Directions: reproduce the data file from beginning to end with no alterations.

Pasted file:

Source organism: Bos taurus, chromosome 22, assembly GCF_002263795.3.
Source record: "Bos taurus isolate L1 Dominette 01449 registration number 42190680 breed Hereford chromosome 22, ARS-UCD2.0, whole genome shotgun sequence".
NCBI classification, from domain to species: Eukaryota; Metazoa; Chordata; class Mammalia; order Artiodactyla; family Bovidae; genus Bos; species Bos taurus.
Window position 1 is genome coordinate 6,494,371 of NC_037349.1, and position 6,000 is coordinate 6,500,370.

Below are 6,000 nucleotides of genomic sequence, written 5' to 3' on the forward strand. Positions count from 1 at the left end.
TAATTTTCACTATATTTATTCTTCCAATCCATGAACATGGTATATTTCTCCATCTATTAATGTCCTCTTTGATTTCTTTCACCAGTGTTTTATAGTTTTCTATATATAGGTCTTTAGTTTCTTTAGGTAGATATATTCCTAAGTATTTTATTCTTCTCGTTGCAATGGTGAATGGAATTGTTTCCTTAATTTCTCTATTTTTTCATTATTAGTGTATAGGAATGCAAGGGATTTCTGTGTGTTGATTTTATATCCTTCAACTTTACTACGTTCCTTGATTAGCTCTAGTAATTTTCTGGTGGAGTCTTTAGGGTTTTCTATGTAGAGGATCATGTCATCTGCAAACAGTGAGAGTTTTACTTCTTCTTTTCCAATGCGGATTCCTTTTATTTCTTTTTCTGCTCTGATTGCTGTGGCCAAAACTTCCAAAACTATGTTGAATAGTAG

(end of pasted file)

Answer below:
Source organism: Bos taurus, chromosome 22, assembly GCF_002263795.3.
Source record: "Bos taurus isolate L1 Dominette 01449 registration number 42190680 breed Hereford chromosome 22, ARS-UCD2.0, whole genome shotgun sequence".
NCBI classification, from domain to species: Eukaryota; Metazoa; Chordata; class Mammalia; order Artiodactyla; family Bovidae; genus Bos; species Bos taurus.
Window position 1 is genome coordinate 6,494,371 of NC_037349.1, and position 6,000 is coordinate 6,500,370.

Below are 6,000 nucleotides of genomic sequence, written 5' to 3' on the forward strand. Positions count from 1 at the left end.
TAATTTTCACTATATTTATTCTTCCAATCCATGAACATGGTATATTTCTCCATCTATTAATGTCCTCTTTGATTTCTTTCACCAGTGTTTTATAGTTTTCTATATATAGGTCTTTAGTTTCTTTAGGTAGATATATTCCTAAGTATTTTATTCTTCTCGTTGCAATGGTGAATGGAATTGTTTCCTTAATTTCTCTATTTTTTCATTATTAGTGTATAGGAATGCAAGGGATTTCTGTGTGTTGATTTTATATCCTTCAACTTTACTACGTTCCTTGATTAGCTCTAGTAATTTTCTGGTGGAGTCTTTAGGGTTTTCTATGTAGAGGATCATGTCATCTGCAAACAGTGAGAGTTTTACTTCTTCTTTTCCAATGCGGATTCCTTTTATTTCTTTTTCTGCTCTGATTGCTGTGGCCAAAACTTCCAAAACTATGTTGAATAGTAG